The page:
When I first started out in social impact investing, it was hard to find anyone writing or talking about it (apart from my boss at Venturesome, John Kingston). But the tables have turned, and in the recent Alliance special feature, ‘Markets for good: removing the barriers’, we had not just one article but several from around the globe! It’s a joy to think that the field is now at a point that such an esteemed and diverse group of contributors can come together and debate the issues raised by Monitor Inclusive Markets’ report Beyond the Pioneer: Getting inclusive industries to scale. For me one big issue the report raises is the role of government vis-à-vis impact investing in addressing social problems.
Beyond the Pioneer is framed as an exploration of the barriers faced by social/impact enterprise (‘social ventures’ as we label them at Nesta) when attempting to scale up their operations. Many of the responses to the paper looked through the lens of social/impact investing and its role in overcoming those barriers.
In my opinion, the barriers to scale faced by social ventures as identified in the paper (at the level of the firm, value chain, public goods and government) are a helpful framework to consider what is needed to tackle any complex problem, ie it is a means of exploring a whole system of innovation around a need (as Vineet Rai points out in his contribution). It shouldn’t surprise us that solving persistent social problems effectively, at meaningful scale and with longevity, requires interventions beyond the level of a single firm. I agreed with Guillaume Taylor that the lessons from Monitor Inclusive Markets’ developing world experience have plenty of resonance with our experience making impact investments within the UK’s developed economy and government structures.
So I want to respond to the special feature on five particular points that speak to my experience investing in UK social ventures operating at the boundaries of private, social and public sectors in education, social care and local communities.
Start with the impact
The first is a simple one that arises throughout the special feature: the absolute importance of being impact focused and developing strategy from that starting point. We mustn’t assume that starting or growing a venture is the best route to impact (as Uli Grabenwarter and Fabio Segura point out in different ways). Yet this point got lost where the debate looked at ‘the sector’ versus ‘the mainstream’. Our pragmatic approach at Nesta is to not worry too much about sector, legal status, intention to make profit or not, but to focus on how can you have the best effect on the problem for the greatest number of people.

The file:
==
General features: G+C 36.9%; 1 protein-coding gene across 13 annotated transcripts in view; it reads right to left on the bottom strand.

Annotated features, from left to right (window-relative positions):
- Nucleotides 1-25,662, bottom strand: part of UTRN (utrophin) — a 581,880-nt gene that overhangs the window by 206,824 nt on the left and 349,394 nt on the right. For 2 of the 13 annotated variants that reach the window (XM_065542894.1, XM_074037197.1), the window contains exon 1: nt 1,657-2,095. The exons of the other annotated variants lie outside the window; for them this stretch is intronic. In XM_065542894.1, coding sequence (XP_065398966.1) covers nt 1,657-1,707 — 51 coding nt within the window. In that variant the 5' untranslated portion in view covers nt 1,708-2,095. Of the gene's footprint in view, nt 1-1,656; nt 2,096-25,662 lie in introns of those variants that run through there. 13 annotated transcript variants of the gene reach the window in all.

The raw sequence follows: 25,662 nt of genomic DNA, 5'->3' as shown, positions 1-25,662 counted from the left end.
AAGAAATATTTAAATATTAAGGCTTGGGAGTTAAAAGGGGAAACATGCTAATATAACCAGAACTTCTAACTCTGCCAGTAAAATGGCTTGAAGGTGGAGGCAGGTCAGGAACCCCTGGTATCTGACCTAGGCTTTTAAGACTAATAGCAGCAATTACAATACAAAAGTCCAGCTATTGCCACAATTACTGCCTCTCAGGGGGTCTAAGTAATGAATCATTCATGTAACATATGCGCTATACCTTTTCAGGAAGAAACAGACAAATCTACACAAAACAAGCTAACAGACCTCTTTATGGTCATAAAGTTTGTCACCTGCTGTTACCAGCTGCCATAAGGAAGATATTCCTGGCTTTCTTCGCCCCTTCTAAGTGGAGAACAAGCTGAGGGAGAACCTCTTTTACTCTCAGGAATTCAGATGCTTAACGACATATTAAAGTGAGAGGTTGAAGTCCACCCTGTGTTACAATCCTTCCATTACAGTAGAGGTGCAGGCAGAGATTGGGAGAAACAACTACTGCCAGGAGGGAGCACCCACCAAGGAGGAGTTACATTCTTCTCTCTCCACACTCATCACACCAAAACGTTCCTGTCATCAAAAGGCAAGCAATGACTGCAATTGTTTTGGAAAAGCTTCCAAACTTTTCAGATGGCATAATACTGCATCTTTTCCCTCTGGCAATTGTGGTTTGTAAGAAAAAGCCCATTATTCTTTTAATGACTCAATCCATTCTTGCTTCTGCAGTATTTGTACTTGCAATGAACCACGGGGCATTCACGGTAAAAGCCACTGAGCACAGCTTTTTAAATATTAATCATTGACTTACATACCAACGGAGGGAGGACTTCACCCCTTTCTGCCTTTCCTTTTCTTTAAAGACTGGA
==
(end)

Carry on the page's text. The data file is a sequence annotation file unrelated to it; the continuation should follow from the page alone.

Balancing the push and pull
The second point that resonated is the interplay between demand and supply of product/service, or as some described it ‘push and pull’ (again, I liked Guillaume Taylor’s observations about developed markets on this point). That ventures will find it easiest to scale when there is a balance between the two is obvious. For example, our portfolio company FutureGov has been developing digital tools to improve social services for over five years and pushing to get them adopted, but a change in its market (government funding cuts and a digital first policy) have brought demand closer to balance with its supply. But I think we must be careful here about using the cold language of ‘push’ or ‘creating demand’ when what we are describing could easily be seen as at best paternalism (‘we know what is good for you’) or at worst self-interest (payment protection insurance, for example). Democratic representation through government (or other means) has an important role in overseeing and representing people in this push-pull tension.